- Keywords: Statutory, Maritime
Relevant for ship owners and managers, shipyards, design offices, suppliers as well as flag states.
New vessels flying the flag of an EU member state are required to have on board a certified IHM (Inventory Hazardous Material) starting 31 December 2018. This means that vessels with building contracts signed after this date shall have the IHM certificate in the specifications.
All EU-flagged vessels to be recycled after 31 December 2018 will be required to have a Ready for Recycling Certificate, which means, among others, these vessels shall only be sent to recycling facilities included in the European List of Ship Recycling Facilities (EU List).
For vessels in operation and flying the flag of an EU member state, the certified IHM is required starting 31 December 2020.
It should be noted that the EU SRR also affects non-EU-flagged vessels, since vessels flying a third-country flag (non-EU flag) calling at a port or anchorage of an EU member state shall have a certified IHM starting 31 December 2020.
How to maintain the IHM
An IHM maintenance procedure should be implemented, including the assignment of a qualified designated person whose duties should be incorporated in the ship owner’s quality management system. An example of such a procedure can be provided by DNV GL upon request.
If any non-identical or new machinery or equipment is added to, removed or replaced, or the hull coating is renewed, the IHM must be updated by collection of suppliers’ declarations. Please note that loosely fitted equipment and spare parts are not covered by IHM Part I.
Our maritime Academy offers a four-day HazMat Expert training course to qualify IHM experts.
The IHM certification process
The IHM certification process can be summarized as follows: IHM preparation –> Document approval by class –> Class survey –> Certificate issuance.
The shipowner may contract a competent third-party company (a so-called HazMat Expert) to prepare the IHM, which involves document collection, on-board sampling check, and laboratory analysis. A list of DNV GL-approved HazMat Expert companies is displayed on our ship recycling webpage.
On average, the entire process may take up to three months; therefore, an immediate IHM compliance program is highly recommended.
The digital solution for IHM processes
The EU SRR IHM guidance suggests using a software tool to support the IHM development and maintenance process, as well as the management of all the relevant documents, information and data. DNV GL’s smart IHM app, IHM Green Server (IGS), fully covers this purpose. Users of My Services on the DNV GL Veracity platform can find the IGS application under “My Services”.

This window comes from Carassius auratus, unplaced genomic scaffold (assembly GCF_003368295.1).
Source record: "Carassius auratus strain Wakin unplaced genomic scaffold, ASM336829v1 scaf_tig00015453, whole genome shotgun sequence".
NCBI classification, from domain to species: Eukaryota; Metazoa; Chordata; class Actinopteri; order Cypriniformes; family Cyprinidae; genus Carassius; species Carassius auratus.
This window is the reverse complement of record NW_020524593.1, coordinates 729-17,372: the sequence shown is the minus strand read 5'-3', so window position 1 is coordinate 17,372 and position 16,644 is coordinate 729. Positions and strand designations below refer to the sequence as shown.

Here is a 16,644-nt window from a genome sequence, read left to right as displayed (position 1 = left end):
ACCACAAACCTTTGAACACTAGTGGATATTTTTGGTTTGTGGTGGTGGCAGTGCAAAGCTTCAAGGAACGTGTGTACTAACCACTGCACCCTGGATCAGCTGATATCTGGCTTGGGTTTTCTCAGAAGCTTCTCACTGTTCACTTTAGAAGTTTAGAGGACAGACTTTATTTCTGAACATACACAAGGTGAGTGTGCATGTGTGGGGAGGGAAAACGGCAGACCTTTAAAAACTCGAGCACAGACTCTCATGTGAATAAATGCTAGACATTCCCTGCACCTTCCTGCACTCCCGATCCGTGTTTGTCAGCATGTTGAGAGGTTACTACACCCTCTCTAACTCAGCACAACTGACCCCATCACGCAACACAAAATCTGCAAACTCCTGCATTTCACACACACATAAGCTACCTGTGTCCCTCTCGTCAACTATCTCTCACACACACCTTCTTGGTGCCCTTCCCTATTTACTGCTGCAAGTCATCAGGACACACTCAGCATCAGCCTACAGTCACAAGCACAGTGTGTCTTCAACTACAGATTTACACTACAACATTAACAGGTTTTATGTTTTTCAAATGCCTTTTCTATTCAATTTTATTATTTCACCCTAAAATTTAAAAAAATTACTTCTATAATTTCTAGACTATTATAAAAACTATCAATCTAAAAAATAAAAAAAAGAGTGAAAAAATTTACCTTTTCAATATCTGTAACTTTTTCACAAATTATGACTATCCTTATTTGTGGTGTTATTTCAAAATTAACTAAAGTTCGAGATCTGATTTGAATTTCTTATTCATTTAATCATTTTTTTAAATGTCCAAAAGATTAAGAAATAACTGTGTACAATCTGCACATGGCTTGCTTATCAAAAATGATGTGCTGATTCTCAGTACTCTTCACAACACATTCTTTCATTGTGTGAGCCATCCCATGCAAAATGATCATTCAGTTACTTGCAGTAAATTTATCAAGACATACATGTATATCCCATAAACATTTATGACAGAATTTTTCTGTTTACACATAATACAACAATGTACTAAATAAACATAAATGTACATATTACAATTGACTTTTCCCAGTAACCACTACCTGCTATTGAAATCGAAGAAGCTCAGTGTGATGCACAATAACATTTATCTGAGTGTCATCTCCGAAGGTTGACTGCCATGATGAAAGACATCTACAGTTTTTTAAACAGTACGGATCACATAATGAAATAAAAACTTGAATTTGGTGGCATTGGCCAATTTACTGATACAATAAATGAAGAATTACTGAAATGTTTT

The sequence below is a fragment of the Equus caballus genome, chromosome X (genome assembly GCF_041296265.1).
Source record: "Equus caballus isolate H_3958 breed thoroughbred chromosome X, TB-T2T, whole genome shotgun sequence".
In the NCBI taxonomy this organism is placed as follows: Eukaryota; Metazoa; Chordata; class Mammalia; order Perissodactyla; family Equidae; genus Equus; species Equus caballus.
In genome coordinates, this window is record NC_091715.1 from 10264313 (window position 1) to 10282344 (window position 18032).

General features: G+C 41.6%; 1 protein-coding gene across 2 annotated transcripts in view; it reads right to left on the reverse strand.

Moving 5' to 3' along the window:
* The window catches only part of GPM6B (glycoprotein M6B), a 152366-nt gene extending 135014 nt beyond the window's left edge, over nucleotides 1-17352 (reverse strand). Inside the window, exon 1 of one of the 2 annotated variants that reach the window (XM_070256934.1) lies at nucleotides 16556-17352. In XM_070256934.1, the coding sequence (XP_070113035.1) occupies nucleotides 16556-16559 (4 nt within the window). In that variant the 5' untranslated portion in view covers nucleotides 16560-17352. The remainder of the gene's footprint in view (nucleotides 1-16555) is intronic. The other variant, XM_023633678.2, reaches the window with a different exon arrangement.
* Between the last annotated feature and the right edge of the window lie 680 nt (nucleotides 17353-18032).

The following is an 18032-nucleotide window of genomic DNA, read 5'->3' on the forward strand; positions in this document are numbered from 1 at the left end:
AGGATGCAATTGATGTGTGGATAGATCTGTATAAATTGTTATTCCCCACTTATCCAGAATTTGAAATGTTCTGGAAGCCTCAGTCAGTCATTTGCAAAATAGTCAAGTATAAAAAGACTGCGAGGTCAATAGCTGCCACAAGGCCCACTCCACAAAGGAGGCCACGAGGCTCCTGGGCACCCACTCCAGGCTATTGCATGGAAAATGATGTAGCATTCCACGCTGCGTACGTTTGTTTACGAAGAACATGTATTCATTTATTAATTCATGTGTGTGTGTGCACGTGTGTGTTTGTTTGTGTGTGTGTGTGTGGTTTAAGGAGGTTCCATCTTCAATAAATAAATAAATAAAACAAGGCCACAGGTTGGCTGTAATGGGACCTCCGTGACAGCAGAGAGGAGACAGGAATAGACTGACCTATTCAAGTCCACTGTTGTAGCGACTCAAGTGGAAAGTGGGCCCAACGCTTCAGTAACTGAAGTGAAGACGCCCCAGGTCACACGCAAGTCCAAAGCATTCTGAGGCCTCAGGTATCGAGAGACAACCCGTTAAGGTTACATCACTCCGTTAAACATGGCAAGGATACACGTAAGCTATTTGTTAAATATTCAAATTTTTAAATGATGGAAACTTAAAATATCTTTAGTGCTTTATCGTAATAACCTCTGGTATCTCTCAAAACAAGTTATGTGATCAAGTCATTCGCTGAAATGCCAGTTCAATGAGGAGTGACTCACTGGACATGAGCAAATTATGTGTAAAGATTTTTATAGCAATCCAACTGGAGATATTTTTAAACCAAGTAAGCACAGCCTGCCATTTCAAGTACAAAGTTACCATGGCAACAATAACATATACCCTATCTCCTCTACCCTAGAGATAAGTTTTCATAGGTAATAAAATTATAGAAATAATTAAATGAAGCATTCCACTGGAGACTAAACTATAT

Recommendations to ship owners and operators:
- Add IHM and/or class notation “Recyclable” as requirement in your new building orders
- Start with IHM certification for the vessels in service now.
- Instruct suppliers to provide suppliers’ declarations and implement the IHM maintenance procedure for the existing IHM
- Choose only EU List recycling facilities when scrapping EU-flagged vessels.
An external webinar will be organized in 1Q 2019 on the topic of recycling. More information will follow in due course.
- DNV GL ship recycling webpage - providing relevant regulation documents, useful forms, and technical updates on recycling
- DNV GL approved HazMat Expert courses – please use our Academy’s course finder by searching for “HazMat”.
- European List of Ship Recycling Facilities (EU List).
EU MRV and IMO DCS - some practical recommendations
This technical news contains some recommendations relevant to both EU MRV and IMO DCS.
Prepare for the Global Sulphur Cap 2020 with the IMO Ship Implementation Plan
The IMO has agreed on 1 January 2020 as the date for switching to 0.50% sulphur fuel globally. Now, as ship owners face the daunting task of preparing for the fuel oil switch, proper planning is essential. The IMO Guidance for developing a Ship Implementation Plan (SIP) is a useful tool, and described further in this technical news.
Survey by remote inspection techniques - use of approved service suppliers
The use of remote inspection techniques (RIT) is increasing. Today, drones, climbers, or robot arms, can be used as an alternative to close-up surveys in both the DNV GL rules and IACS Unified Requirements. RIT may significantly reduce the survey time and costs, while improving the safety of surveyors and the owner’s personnel. From 1 January 2019, DNV GL has approved the use of service suppliers for RIT. This technical news explains how RIT can be used and how suppliers can achieve DNV GL approval.
IMO requirements July 2018 to May 2021
This statutory news summarizes the most important IMO requirements entering into force from 1 July 2018 up to and including 31 May 2021.